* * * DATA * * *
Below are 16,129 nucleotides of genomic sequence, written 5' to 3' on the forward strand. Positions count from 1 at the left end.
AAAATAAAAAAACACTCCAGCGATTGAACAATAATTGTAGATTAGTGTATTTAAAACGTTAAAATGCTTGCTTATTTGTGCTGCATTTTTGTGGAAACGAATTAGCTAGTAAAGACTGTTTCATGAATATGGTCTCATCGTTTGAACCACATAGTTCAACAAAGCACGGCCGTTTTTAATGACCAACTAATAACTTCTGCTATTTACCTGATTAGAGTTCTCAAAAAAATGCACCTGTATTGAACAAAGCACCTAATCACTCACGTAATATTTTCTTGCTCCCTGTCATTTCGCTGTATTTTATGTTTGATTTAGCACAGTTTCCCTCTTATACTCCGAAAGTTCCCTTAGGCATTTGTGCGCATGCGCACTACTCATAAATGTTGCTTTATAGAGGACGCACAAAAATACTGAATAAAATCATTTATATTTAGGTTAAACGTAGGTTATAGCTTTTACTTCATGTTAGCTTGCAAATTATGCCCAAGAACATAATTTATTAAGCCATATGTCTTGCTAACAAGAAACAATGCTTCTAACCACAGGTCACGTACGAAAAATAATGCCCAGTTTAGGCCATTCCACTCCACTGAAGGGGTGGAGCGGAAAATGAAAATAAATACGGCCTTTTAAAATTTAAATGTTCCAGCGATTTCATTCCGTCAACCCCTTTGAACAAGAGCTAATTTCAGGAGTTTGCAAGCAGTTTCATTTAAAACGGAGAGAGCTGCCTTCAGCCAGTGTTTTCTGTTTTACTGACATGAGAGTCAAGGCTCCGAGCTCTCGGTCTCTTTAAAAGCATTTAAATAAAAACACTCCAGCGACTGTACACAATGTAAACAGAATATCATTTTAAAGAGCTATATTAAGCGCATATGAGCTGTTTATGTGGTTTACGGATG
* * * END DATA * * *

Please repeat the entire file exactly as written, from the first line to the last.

Below are 16,129 nucleotides of genomic sequence, written 5' to 3' on the forward strand. Positions count from 1 at the left end.
AAAATAAAAAAACACTCCAGCGATTGAACAATAATTGTAGATTAGTGTATTTAAAACGTTAAAATGCTTGCTTATTTGTGCTGCATTTTTGTGGAAACGAATTAGCTAGTAAAGACTGTTTCATGAATATGGTCTCATCGTTTGAACCACATAGTTCAACAAAGCACGGCCGTTTTTAATGACCAACTAATAACTTCTGCTATTTACCTGATTAGAGTTCTCAAAAAAATGCACCTGTATTGAACAAAGCACCTAATCACTCACGTAATATTTTCTTGCTCCCTGTCATTTCGCTGTATTTTATGTTTGATTTAGCACAGTTTCCCTCTTATACTCCGAAAGTTCCCTTAGGCATTTGTGCGCATGCGCACTACTCATAAATGTTGCTTTATAGAGGACGCACAAAAATACTGAATAAAATCATTTATATTTAGGTTAAACGTAGGTTATAGCTTTTACTTCATGTTAGCTTGCAAATTATGCCCAAGAACATAATTTATTAAGCCATATGTCTTGCTAACAAGAAACAATGCTTCTAACCACAGGTCACGTACGAAAAATAATGCCCAGTTTAGGCCATTCCACTCCACTGAAGGGGTGGAGCGGAAAATGAAAATAAATACGGCCTTTTAAAATTTAAATGTTCCAGCGATTTCATTCCGTCAACCCCTTTGAACAAGAGCTAATTTCAGGAGTTTGCAAGCAGTTTCATTTAAAACGGAGAGAGCTGCCTTCAGCCAGTGTTTTCTGTTTTACTGACATGAGAGTCAAGGCTCCGAGCTCTCGGTCTCTTTAAAAGCATTTAAATAAAAACACTCCAGCGACTGTACACAATGTAAACAGAATATCATTTTAAAGAGCTATATTAAGCGCATATGAGCTGTTTATGTGGTTTACGGATG